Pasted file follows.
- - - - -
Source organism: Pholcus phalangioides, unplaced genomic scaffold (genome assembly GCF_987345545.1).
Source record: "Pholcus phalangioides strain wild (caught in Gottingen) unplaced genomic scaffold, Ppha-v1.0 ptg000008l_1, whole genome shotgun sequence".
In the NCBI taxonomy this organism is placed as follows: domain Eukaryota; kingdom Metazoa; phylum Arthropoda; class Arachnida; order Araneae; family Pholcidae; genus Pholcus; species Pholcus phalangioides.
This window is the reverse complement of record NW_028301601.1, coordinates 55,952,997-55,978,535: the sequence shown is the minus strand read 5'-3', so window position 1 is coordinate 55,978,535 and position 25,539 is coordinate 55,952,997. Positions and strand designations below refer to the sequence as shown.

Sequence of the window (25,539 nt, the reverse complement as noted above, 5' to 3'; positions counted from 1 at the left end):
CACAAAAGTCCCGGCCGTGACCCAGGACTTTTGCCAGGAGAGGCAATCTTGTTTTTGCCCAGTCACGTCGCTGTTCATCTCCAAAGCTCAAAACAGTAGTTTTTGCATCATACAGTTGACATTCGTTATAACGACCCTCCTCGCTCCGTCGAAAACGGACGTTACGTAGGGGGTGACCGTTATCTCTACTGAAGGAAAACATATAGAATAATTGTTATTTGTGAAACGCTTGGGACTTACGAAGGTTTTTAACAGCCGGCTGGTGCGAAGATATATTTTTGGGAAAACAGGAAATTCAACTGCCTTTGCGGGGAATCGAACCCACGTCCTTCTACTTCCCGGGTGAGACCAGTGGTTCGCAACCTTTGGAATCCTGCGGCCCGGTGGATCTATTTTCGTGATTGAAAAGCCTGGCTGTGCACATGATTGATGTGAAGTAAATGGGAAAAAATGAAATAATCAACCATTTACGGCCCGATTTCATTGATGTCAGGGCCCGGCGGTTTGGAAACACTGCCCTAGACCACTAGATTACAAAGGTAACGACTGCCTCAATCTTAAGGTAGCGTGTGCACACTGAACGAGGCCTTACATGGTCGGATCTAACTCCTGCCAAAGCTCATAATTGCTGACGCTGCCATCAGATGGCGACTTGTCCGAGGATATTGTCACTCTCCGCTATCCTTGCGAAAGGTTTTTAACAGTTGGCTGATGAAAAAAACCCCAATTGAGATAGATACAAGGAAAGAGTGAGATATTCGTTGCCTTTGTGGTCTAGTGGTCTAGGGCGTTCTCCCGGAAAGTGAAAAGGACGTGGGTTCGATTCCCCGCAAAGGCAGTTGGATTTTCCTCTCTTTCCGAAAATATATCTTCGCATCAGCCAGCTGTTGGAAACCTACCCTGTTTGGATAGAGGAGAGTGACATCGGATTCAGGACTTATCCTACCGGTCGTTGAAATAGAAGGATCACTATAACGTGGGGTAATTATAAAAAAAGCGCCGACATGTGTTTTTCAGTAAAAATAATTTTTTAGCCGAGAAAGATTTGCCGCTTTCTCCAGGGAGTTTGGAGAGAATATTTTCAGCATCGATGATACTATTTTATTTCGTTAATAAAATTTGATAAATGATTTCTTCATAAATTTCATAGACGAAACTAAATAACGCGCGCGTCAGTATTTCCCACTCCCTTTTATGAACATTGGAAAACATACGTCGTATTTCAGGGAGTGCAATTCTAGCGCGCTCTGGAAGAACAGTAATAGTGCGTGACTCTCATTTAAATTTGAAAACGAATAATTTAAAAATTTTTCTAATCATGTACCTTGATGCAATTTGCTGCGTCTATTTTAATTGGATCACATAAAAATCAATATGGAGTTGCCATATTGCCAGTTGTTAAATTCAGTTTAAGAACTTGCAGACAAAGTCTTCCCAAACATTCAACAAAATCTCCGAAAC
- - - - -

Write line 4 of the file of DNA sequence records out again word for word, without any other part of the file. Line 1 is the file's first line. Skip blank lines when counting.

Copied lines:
This window is the reverse complement of record NW_028301601.1, coordinates 55,952,997-55,978,535: the sequence shown is the minus strand read 5'-3', so window position 1 is coordinate 55,978,535 and position 25,539 is coordinate 55,952,997. Positions and strand designations below refer to the sequence as shown.